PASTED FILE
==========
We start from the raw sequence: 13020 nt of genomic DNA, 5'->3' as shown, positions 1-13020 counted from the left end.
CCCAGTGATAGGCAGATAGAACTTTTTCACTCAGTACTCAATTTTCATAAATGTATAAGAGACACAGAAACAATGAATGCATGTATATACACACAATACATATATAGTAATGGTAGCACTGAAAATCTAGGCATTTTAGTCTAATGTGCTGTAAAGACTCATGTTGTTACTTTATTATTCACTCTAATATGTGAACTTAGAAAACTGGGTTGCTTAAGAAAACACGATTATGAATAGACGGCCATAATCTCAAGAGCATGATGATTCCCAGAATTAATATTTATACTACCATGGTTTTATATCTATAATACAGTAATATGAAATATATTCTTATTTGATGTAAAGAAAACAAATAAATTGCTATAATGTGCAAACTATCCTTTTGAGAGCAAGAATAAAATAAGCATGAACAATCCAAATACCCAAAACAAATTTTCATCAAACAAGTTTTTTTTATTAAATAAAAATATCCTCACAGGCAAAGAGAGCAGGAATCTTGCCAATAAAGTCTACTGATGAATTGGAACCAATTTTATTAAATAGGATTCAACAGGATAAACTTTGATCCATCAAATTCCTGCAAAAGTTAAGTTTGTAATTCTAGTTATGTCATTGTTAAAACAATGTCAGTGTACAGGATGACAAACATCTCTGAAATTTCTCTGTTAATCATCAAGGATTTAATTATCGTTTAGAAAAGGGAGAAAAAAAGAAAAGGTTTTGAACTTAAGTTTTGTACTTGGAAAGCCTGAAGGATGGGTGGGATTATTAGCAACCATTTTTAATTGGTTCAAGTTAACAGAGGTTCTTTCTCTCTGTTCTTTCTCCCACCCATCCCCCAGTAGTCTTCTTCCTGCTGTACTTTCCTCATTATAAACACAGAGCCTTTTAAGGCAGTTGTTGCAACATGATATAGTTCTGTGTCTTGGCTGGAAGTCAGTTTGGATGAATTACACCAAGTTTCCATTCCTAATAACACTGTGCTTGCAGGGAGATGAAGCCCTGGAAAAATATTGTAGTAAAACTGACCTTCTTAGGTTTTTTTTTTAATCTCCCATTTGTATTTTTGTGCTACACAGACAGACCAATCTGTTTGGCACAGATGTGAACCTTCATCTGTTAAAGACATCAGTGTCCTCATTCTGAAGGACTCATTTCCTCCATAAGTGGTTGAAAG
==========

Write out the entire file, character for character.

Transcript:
We start from the raw sequence: 13020 nt of genomic DNA, 5'->3' as shown, positions 1-13020 counted from the left end.
CCCAGTGATAGGCAGATAGAACTTTTTCACTCAGTACTCAATTTTCATAAATGTATAAGAGACACAGAAACAATGAATGCATGTATATACACACAATACATATATAGTAATGGTAGCACTGAAAATCTAGGCATTTTAGTCTAATGTGCTGTAAAGACTCATGTTGTTACTTTATTATTCACTCTAATATGTGAACTTAGAAAACTGGGTTGCTTAAGAAAACACGATTATGAATAGACGGCCATAATCTCAAGAGCATGATGATTCCCAGAATTAATATTTATACTACCATGGTTTTATATCTATAATACAGTAATATGAAATATATTCTTATTTGATGTAAAGAAAACAAATAAATTGCTATAATGTGCAAACTATCCTTTTGAGAGCAAGAATAAAATAAGCATGAACAATCCAAATACCCAAAACAAATTTTCATCAAACAAGTTTTTTTTATTAAATAAAAATATCCTCACAGGCAAAGAGAGCAGGAATCTTGCCAATAAAGTCTACTGATGAATTGGAACCAATTTTATTAAATAGGATTCAACAGGATAAACTTTGATCCATCAAATTCCTGCAAAAGTTAAGTTTGTAATTCTAGTTATGTCATTGTTAAAACAATGTCAGTGTACAGGATGACAAACATCTCTGAAATTTCTCTGTTAATCATCAAGGATTTAATTATCGTTTAGAAAAGGGAGAAAAAAAGAAAAGGTTTTGAACTTAAGTTTTGTACTTGGAAAGCCTGAAGGATGGGTGGGATTATTAGCAACCATTTTTAATTGGTTCAAGTTAACAGAGGTTCTTTCTCTCTGTTCTTTCTCCCACCCATCCCCCAGTAGTCTTCTTCCTGCTGTACTTTCCTCATTATAAACACAGAGCCTTTTAAGGCAGTTGTTGCAACATGATATAGTTCTGTGTCTTGGCTGGAAGTCAGTTTGGATGAATTACACCAAGTTTCCATTCCTAATAACACTGTGCTTGCAGGGAGATGAAGCCCTGGAAAAATATTGTAGTAAAACTGACCTTCTTAGGTTTTTTTTTTAATCTCCCATTTGTATTTTTGTGCTACACAGACAGACCAATCTGTTTGGCACAGATGTGAACCTTCATCTGTTAAAGACATCAGTGTCCTCATTCTGAAGGACTCATTTCCTCCATAAGTGGTTGAAAG